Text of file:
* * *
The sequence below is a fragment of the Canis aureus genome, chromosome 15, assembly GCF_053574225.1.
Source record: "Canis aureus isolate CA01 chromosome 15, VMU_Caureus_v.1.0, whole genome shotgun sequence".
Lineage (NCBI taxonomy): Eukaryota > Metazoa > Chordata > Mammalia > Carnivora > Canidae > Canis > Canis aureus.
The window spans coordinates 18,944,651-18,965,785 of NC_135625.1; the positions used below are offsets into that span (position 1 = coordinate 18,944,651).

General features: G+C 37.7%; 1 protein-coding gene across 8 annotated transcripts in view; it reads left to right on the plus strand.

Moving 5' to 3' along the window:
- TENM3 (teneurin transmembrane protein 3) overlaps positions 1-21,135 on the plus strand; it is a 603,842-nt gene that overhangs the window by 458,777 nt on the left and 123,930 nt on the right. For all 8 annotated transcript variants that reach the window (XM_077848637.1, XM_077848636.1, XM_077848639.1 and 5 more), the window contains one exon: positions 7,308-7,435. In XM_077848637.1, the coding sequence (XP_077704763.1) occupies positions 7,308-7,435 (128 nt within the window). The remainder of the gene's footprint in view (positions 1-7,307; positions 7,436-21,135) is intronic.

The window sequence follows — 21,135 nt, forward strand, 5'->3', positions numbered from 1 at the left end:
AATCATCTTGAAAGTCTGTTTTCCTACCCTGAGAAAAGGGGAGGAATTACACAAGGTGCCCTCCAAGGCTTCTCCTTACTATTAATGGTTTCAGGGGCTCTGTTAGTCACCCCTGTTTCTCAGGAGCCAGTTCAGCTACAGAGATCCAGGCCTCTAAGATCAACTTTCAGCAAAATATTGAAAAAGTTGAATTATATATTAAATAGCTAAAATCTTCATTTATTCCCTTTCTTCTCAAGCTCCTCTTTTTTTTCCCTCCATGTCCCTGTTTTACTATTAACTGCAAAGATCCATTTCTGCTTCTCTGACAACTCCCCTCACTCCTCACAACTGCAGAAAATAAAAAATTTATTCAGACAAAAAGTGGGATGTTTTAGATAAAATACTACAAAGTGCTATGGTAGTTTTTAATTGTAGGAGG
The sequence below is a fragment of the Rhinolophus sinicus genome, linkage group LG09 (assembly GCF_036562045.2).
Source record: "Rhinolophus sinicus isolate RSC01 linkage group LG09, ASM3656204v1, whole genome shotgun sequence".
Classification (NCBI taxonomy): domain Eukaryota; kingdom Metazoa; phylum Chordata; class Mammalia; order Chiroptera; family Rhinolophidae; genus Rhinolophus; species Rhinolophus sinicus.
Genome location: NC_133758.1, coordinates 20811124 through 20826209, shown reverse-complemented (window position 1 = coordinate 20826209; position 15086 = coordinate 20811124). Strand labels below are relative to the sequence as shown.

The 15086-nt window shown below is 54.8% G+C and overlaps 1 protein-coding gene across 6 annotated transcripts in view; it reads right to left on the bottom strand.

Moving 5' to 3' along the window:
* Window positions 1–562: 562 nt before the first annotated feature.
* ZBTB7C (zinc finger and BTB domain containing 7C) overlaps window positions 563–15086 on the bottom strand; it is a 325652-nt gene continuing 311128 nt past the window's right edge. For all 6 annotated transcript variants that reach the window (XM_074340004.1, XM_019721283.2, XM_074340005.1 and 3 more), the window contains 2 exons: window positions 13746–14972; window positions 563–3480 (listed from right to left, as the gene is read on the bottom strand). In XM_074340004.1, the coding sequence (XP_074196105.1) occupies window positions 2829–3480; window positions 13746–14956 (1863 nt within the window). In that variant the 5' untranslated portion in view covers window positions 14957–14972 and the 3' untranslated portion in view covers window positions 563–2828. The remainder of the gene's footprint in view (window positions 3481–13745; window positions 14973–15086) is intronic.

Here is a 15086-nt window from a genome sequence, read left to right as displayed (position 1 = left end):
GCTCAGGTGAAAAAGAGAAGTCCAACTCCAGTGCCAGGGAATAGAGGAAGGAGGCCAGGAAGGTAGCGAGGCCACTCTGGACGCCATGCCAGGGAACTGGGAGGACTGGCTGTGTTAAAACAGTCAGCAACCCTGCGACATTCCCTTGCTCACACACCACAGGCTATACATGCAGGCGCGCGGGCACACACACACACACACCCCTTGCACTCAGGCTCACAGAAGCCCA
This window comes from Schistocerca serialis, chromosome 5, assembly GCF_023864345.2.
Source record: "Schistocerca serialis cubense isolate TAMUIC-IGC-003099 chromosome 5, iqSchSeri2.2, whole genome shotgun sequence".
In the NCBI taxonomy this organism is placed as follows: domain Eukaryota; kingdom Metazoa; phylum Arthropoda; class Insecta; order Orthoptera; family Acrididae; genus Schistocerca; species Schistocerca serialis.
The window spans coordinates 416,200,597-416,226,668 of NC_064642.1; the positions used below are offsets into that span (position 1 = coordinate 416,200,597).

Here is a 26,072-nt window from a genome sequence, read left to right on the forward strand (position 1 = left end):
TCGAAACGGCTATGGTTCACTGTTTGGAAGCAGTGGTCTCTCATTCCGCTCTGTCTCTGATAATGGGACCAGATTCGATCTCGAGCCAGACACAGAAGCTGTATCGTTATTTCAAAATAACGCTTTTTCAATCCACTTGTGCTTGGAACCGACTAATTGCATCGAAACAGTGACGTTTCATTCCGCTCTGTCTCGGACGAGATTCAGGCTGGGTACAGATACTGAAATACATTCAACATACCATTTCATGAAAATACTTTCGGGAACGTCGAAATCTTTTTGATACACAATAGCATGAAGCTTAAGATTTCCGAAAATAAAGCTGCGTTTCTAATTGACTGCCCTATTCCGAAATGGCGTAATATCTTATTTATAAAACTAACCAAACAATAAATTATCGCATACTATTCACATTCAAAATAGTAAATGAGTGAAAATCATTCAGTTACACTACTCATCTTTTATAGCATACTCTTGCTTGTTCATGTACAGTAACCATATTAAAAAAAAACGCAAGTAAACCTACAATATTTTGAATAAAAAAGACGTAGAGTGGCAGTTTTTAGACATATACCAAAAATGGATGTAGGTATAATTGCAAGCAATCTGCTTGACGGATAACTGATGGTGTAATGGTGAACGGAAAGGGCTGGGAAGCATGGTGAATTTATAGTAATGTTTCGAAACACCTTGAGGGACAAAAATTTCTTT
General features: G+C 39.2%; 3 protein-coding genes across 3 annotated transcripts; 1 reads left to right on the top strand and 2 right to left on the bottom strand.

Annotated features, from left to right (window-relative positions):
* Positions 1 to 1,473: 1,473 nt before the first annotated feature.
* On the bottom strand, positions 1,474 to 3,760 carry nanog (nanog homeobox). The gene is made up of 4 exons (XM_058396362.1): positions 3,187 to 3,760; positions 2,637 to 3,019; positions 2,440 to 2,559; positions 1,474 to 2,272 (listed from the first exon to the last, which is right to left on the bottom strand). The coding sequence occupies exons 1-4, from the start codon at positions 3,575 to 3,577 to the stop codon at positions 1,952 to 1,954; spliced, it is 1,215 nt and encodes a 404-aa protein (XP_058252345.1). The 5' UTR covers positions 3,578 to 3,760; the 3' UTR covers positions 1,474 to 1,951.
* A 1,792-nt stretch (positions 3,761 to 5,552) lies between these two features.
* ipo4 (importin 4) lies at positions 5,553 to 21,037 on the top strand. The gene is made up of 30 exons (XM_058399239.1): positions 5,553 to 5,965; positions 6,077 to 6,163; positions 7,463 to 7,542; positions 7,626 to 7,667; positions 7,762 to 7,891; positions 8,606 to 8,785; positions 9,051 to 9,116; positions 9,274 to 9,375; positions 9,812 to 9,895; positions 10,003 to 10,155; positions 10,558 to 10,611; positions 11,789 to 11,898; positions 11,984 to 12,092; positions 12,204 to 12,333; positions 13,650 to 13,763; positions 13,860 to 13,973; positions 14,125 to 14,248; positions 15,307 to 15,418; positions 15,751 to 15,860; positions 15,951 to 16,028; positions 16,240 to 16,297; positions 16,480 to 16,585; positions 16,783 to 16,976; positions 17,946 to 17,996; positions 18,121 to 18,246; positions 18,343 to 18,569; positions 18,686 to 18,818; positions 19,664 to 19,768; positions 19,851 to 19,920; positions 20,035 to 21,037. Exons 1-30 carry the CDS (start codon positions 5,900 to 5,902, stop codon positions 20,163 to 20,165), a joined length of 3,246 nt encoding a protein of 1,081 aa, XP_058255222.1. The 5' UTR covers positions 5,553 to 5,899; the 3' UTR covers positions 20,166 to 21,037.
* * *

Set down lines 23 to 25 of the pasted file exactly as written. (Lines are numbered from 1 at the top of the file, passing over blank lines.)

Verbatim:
The window spans coordinates 416,200,597-416,226,668 of NC_064642.1; the positions used below are offsets into that span (position 1 = coordinate 416,200,597).

Here is a 26,072-nt window from a genome sequence, read left to right on the forward strand (position 1 = left end):
TCGAAACGGCTATGGTTCACTGTTTGGAAGCAGTGGTCTCTCATTCCGCTCTGTCTCTGATAATGGGACCAGATTCGATCTCGAGCCAGACACAGAAGCTGTATCGTTATTTCAAAATAACGCTTTTTCAATCCACTTGTGCTTGGAACCGACTAATTGCATCGAAACAGTGACGTTTCATTCCGCTCTGTCTCGGACGAGATTCAGGCTGGGTACAGATACTGAAATACATTCAACATACCATTTCATGAAAATACTTTCGGGAACGTCGAAATCTTTTTGATACACAATAGCATGAAGCTTAAGATTTCCGAAAATAAAGCTGCGTTTCTAATTGACTGCCCTATTCCGAAATGGCGTAATATCTTATTTATAAAACTAACCAAACAATAAATTATCGCATACTATTCACATTCAAAATAGTAAATGAGTGAAAATCATTCAGTTACACTACTCATCTTTTATAGCATACTCTTGCTTGTTCATGTACAGTAACCATATTAAAAAAAAACGCAAGTAAACCTACAATATTTTGAATAAAAAAGACGTAGAGTGGCAGTTTTTAGACATATACCAAAAATGGATGTAGGTATAATTGCAAGCAATCTGCTTGACGGATAACTGATGGTGTAATGGTGAACGGAAAGGGCTGGGAAGCATGGTGAATTTATAGTAATGTTTCGAAACACCTTGAGGGACAAAAATTTCTTT